Poem

Laura Carter

William James describes it well: the feeling of not-mattering. In some, the feeling becomes so extreme as to mimic death.

But what is this death? It is all an illusion, perhaps the edge of an autoimmune disorder or a curtailing of desire that happens as one ages.

But how do I know? I don’t suppose I do. I have only my own body to account for, and beneath it, the soul.

The soul influenced by the strong things, the body influenced by the weak things, the things of the flesh, of the world.

So: for a few moments, if I can close my eyes and think about cherries, I will revisit the feeling of death. But that’s all. Only for a few moments. And no more.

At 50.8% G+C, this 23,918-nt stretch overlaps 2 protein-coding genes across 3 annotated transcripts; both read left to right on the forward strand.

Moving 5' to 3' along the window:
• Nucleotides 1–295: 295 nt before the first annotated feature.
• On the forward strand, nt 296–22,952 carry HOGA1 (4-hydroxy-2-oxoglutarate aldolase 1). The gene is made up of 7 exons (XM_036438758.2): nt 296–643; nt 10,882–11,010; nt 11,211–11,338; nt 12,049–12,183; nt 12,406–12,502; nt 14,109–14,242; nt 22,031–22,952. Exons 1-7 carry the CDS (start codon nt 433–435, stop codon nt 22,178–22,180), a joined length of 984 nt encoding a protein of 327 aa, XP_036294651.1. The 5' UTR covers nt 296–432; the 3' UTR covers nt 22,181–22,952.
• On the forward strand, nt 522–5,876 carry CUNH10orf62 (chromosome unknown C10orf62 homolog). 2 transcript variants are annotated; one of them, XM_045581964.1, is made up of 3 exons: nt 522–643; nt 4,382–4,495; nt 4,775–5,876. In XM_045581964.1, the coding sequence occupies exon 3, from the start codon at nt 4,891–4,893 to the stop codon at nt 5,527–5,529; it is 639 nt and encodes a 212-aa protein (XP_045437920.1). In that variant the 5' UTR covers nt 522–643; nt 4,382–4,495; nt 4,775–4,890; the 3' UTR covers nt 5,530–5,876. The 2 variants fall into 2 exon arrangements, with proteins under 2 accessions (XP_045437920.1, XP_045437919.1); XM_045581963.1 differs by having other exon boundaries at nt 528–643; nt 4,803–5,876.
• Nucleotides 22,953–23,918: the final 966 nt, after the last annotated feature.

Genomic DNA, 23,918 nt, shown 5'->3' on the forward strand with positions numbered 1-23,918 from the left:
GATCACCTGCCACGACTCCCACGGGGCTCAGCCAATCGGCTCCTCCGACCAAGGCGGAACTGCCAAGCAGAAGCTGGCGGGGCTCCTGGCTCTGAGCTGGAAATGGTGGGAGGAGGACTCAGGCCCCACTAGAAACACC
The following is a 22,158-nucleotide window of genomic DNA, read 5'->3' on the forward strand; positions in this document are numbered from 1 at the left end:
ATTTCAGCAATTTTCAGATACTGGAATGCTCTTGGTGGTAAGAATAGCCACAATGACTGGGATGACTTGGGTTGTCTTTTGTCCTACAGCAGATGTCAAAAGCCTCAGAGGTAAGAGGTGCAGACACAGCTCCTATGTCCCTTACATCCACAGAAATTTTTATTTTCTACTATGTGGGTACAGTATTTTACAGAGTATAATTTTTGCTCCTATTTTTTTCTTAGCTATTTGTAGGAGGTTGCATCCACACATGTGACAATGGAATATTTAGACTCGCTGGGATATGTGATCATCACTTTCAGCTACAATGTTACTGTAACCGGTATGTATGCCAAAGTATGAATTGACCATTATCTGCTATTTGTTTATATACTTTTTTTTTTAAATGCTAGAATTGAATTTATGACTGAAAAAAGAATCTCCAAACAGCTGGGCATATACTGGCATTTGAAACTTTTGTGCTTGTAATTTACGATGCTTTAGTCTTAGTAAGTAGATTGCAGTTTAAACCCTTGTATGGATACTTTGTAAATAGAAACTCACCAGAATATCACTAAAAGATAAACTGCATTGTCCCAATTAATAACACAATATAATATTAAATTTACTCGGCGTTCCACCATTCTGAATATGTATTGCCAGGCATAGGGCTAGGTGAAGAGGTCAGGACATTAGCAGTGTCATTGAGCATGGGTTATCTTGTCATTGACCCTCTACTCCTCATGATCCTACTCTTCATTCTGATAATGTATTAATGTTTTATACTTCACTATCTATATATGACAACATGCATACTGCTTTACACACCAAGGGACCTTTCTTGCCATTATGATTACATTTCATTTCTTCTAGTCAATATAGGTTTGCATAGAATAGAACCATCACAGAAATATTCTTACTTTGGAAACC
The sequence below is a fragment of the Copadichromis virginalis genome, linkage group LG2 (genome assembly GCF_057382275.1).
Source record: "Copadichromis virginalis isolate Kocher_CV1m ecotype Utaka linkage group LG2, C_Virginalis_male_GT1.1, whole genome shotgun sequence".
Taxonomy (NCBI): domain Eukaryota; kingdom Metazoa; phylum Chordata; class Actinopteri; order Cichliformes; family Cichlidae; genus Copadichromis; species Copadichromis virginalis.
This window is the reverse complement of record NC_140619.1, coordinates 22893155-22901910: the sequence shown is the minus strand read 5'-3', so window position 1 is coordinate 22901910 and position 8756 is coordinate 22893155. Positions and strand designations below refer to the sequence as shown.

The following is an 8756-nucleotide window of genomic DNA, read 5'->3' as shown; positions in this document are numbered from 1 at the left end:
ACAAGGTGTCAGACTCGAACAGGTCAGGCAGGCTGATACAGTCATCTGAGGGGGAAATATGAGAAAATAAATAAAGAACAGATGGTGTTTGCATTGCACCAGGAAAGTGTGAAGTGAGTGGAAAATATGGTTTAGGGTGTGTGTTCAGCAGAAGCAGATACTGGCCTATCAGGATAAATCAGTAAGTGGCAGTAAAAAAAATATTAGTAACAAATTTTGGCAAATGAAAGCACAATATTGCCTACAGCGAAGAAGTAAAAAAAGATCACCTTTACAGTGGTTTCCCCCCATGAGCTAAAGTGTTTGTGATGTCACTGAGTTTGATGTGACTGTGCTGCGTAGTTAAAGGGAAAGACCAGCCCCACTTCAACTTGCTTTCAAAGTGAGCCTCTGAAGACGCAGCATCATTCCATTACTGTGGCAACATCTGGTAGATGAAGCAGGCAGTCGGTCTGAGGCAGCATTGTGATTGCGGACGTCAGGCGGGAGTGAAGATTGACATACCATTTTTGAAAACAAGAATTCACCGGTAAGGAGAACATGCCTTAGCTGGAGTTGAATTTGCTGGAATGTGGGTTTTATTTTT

For life is bigger than that. Life brings with it Joni Mitchell songs and the tunes from the 1960s that make me sing.

And on the phone, a friend calls in, with the hope of the half-moon singing to me over the line, and something begins again.

Feature Date

Series

Selected By

Share This Poem

Share on facebook
Share on twitter
Share on email

Print This Poem

Share on print

Laura Carter lives and works in Atlanta, and she is a native of the greater Atlanta area. She has published eight chapbooks of poetry, most recently After New Ambiance (Dancing Girl, 2018).

TYPO

Issue 29

Established in 2003, Typo Magazine is an online poetry journal.

Poetry Daily Depends on You

With your support, we make reading the best contemporary poetry a treasured daily experience. Consider a contribution today.